Hydrogen Benefits

The benefits of hydrogen will help move us to a sustainable energy economy.

To better understand hydrogen’s benefits, we can first review some of the present concerns with the structure of the existing energy economy.

Four realities suggest that the current energy economy is not sustainable:

  1. The demand for energy is growing and the raw materials for the fossil fuel economy are diminishing. Oil, coal, and natural gas supplies are not replenished as it is consumed, so an alternative must be found.
  2. Most of the people who consume fossil fuels don't live where fuels are extracted. This situation creates enormous economic motivation for the consuming nations to try to exert control over the regions that supply the fuels. For many people and governments in the world, the resulting conflicts are unacceptable.
  3. Emissions from fossil fuel usage significantly degrade air quality all over the world, especially in Northeastern United States. The resulting carbon byproducts are substantially changing the world's climate. For many people and governments in the world the resulting health and climate impacts are unacceptable.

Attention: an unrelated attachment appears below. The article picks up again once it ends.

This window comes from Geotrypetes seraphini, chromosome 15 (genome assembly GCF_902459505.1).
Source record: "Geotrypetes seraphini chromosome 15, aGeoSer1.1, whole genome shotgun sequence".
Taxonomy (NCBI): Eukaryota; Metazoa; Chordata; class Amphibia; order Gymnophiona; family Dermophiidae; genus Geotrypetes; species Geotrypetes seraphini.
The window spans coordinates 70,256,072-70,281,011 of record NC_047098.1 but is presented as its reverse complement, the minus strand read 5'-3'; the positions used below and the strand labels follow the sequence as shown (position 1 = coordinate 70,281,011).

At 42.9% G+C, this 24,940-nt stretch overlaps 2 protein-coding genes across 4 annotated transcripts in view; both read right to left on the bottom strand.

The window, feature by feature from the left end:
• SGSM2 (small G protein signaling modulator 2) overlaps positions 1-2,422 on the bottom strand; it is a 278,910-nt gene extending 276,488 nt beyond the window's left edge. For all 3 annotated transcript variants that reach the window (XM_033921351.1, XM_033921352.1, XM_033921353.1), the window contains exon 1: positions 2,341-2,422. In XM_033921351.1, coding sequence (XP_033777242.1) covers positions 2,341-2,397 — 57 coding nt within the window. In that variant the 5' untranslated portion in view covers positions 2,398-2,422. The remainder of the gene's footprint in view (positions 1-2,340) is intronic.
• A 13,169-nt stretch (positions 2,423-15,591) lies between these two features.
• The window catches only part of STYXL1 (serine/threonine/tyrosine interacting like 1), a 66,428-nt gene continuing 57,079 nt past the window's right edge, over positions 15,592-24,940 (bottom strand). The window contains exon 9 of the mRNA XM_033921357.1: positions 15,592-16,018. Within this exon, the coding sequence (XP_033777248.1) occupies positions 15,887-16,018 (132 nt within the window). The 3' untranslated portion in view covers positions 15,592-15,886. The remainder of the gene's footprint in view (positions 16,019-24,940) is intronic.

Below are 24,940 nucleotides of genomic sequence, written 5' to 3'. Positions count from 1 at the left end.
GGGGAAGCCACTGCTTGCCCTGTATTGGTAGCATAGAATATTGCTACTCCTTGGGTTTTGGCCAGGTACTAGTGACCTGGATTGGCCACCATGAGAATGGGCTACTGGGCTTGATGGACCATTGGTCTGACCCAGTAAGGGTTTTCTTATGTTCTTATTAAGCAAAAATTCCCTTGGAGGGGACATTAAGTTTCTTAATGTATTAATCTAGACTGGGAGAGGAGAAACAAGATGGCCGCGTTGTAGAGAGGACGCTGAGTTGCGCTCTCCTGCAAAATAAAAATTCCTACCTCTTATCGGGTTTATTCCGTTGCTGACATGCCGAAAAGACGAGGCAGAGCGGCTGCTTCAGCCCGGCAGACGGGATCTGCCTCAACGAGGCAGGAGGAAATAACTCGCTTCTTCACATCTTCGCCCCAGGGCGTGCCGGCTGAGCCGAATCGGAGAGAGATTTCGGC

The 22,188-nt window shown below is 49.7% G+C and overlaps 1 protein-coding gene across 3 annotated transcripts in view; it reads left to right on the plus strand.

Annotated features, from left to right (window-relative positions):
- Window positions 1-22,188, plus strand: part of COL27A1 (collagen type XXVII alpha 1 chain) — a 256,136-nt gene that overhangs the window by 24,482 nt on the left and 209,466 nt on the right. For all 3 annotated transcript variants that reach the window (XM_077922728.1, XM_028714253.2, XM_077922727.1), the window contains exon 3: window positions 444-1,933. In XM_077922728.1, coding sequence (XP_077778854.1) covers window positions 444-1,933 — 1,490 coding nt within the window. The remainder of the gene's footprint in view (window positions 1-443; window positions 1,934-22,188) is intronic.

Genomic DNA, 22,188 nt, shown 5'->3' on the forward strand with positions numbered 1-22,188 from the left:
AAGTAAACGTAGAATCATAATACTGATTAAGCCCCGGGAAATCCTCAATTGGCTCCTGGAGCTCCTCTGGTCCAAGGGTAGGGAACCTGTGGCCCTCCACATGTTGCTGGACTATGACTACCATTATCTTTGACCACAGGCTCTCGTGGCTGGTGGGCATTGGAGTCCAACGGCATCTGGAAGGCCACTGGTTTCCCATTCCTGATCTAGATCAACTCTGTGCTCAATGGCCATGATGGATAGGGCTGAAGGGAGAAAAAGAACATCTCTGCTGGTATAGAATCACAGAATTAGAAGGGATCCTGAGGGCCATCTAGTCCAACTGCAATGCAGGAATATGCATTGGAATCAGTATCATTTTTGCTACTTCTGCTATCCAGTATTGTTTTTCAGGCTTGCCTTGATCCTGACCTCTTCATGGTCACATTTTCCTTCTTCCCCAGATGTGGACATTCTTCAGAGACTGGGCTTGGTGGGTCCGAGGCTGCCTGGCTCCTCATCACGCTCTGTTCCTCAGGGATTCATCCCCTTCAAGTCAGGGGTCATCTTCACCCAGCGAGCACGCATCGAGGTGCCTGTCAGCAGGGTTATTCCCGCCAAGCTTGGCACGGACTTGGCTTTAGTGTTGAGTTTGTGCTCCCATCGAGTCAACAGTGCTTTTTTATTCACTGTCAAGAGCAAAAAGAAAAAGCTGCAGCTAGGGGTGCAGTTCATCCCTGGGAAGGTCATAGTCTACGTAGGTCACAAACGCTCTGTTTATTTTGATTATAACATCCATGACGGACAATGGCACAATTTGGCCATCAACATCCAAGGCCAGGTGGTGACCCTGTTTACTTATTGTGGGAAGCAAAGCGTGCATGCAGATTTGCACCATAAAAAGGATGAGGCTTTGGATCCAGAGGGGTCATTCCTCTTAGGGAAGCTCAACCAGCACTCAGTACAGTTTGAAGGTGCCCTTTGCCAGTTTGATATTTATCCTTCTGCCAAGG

4. Third world economies are especially susceptible when developing energy systems needed to improve their economies. The fossil fuel economy puts people and nations under the undue influence of energy suppliers. This lack of economic independence is unacceptable to many businesses and governments.

Hydrogen has three basic benefits that address these concerns.

  1. The use of hydrogen greatly reduces pollution. When hydrogen is combined with oxygen in a fuel cell, energy in the form of electricity is produced. This electricity can be used to power vehicles, as a heat source and for many other uses. The advantage of using hydrogen as an energy carrier is that when it combines with oxygen the only byproducts are water and heat. No greenhouse gasses or other particulates are produced by the use of hydrogen fuel cells.
  2. Hydrogen can be produced locally from numerous sources. Hydrogen can be produced either centrally, and then distributed, or onsite where it will be used. Hydrogen gas can be produced from methane, gasoline, biomass, coal or water. Each of these sources brings with it different amounts of pollution, technical challenges, and energy requirements.
  3. If hydrogen is produced from water we have a sustainable production system . Electrolysis is the method of separating water into hydrogen and oxygen. Renewable energy can be used to power electrolyzers to produce the hydrogen from water. Using renewable energy provides a sustainable system that is independent of petroleum products and is nonpolluting. Some of the renewable sources used to power electrolyzers are wind, hydro, solar and tidal energy. After the hydrogen is produced in an electrolyzer it can be used in a fuel cell to produce electricity. The by products of the fuel cell process are water and heat. If fuel cells operate at high temperatures the system can be set up as a co-generator, with the waste energy used for heating.